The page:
CICS / WebSphere

Author’s Note: This article reflects on the many years of CICS technical support and what it was like for the pioneers of early releases. Many of you will fondly remember what we went through, and hopefully, the more recent supporters of CICS will appreciate how far the product has come. It’s been a privilege to meet many talented, dedicated customers and IBMers through the years, but now it’s time for me to pass along insights into the simple inner workings of CICS and how we got to where we are.

The CICS product developers and change team at IBM Hursley in the U.K. are talented, dedicated folks who have the unenviable job of both fixing the bugs that show up and constantly producing a better, more efficient product. They do an awesome job and show strong commitment to quality and it’s been evident in CICS through the years.

Challenges and Opportunities

Although CICS/XA 1.7 wasn’t the first release, it posed many challenges to those who installed it in 1985. There were many enhancements back then—major enhancements to those of us who welcomed them. At this point, however, CICS was still supported by source code, not Object Code Only (OCO). To install, or service the product, you would have to practically regenerate all the components from scratch.

Unfortunately, some installations chose to use the source code and do their own “customization.” They felt their requirements weren’t being met by the base product, so they chose to address these items with a “modified” CICS. This was dangerous and difficult to support with each new release, and almost impossible for IBM to diagnose any problems. IBM couldn’t anticipate what changes were made, and when an outage was reported, they were unable to determine whether the problem was in the CICS code or customized code. Needless to say, it was a challenge.

CICS/XA 1.7 was the first release to support dynamic installation of terminals, or auto-install. Previously, installations had to make additions to their Terminal Control Table (TCT) for each new terminal, reassemble the table into a new load module, and recycle the region. Can you imagine doing that today?

TCP/IP and the Internet didn’t exist; we all used 3270 terminals—affectionately known as “green screens.” Customers that had large networks spent considerable time maintaining them, but in those days, large networks could contain more than a thousand terminals. Sometimes, we would run these “gens” or macro generations limited times, since they consumed a great deal of CPU, which was expensive back then. Often, we would have to submit them late in the day and wait until the next morning to see if they were successful. Since DASD (disk) space was also limited, we would hope they didn’t run out of space when creating the new load module. It was a laborious, painful process.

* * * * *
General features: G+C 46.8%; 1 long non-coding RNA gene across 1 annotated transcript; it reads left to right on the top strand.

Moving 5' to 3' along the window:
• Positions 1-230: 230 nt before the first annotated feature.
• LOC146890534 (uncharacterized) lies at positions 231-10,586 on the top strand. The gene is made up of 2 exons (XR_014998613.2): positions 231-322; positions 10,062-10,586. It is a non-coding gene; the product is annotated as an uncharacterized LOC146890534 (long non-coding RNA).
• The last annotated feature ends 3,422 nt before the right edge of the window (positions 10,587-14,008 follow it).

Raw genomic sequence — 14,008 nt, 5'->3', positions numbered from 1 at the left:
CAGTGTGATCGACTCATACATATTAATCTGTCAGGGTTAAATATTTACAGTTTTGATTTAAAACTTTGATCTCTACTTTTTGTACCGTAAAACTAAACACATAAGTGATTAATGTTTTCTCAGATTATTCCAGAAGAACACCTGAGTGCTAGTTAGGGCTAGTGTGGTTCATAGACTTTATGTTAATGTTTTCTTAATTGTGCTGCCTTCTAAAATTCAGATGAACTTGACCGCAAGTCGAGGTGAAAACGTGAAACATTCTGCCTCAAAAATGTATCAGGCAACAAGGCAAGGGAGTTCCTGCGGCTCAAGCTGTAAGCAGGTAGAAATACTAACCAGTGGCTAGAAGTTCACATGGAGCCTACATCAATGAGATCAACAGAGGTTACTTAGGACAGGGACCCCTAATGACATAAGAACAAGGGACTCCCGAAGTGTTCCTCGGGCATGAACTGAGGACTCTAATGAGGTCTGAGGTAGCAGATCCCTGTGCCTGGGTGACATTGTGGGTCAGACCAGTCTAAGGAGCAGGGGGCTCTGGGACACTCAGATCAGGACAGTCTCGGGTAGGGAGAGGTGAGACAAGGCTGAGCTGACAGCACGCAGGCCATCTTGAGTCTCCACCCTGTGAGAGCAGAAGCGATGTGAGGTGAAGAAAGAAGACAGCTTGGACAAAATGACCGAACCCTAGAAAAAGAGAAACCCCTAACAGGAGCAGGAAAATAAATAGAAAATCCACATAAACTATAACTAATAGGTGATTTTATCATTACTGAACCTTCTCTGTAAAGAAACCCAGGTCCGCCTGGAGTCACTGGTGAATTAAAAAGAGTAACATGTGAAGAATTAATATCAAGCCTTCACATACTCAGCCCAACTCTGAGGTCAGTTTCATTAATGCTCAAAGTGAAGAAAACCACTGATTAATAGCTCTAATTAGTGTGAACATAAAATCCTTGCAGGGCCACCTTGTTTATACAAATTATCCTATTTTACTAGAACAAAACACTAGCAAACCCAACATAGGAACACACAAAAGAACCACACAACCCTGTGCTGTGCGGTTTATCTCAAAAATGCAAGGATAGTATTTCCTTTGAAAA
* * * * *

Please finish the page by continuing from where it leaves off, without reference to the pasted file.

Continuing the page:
Terminal auto-install let us produce a “model” that CICS could use to make a dynamic control block for these devices; we were ecstatic. Now, terminals are dynamically installed, as are most network connections, sessions, etc.. CICS/XA 1.7 also delivered an upgraded file control component that let the data set name be included in the File Control Table (FCT) so files could also be dynamically allocated or deallocated to any region. Thank you, Hursley! Remember when CICS regions had to be brought down at night so batch jobs could access the files? It’s hard to believe but true.

Any of you who use Interactive Problem Control System (IPCS) to debug system dumps will be amazed to learn that the CICS verb exit DFHPDnn didn’t yet exist. CICS dumps could be imported into IPCS, but debugging them involved “chasing chains” in control blocks using the IBM Data Areas manual to find contents of control blocks. One IBMer had written this exit for internal use only, and when some of us were given access to it, we immediately lobbied for it to be incorporated into the base product. The SHARE CICS Project played a large part in this effort. Finally, DFHPDX was born and delivered with the next release. Those familiar with the verb exit now use the release-supported component and it’s delivered as DFHPDnn, where each new release number is incorporated into the CICS library of the product.

The CICS SHARE Project

SHARE is an amazing, life-changing organization. The volunteers selflessly work to educate and support all CICS practitioners with sessions that are indisputably the most helpful in the industry. During the early years, SHARE played a vital role in the evolution of CICS.

SHARE has a Requirement Committee that has been instrumental in submitting customer requests to IBM. When customers found out that CICS was going to be OCO, IBM actively asked installations what they thought should be incorporated into the new product. Remember, many customers had customized the product to do what they felt needed to be done. Requirements were submitted to incorporate these features into the product and the SHARE CICS project members were tasked with prioritizing them. Many didn’t make the cut, but it gave IBM direction. When the first OCO version of CICS was delivered, many requirements were incorporated. SHARE contributed greatly in this way.

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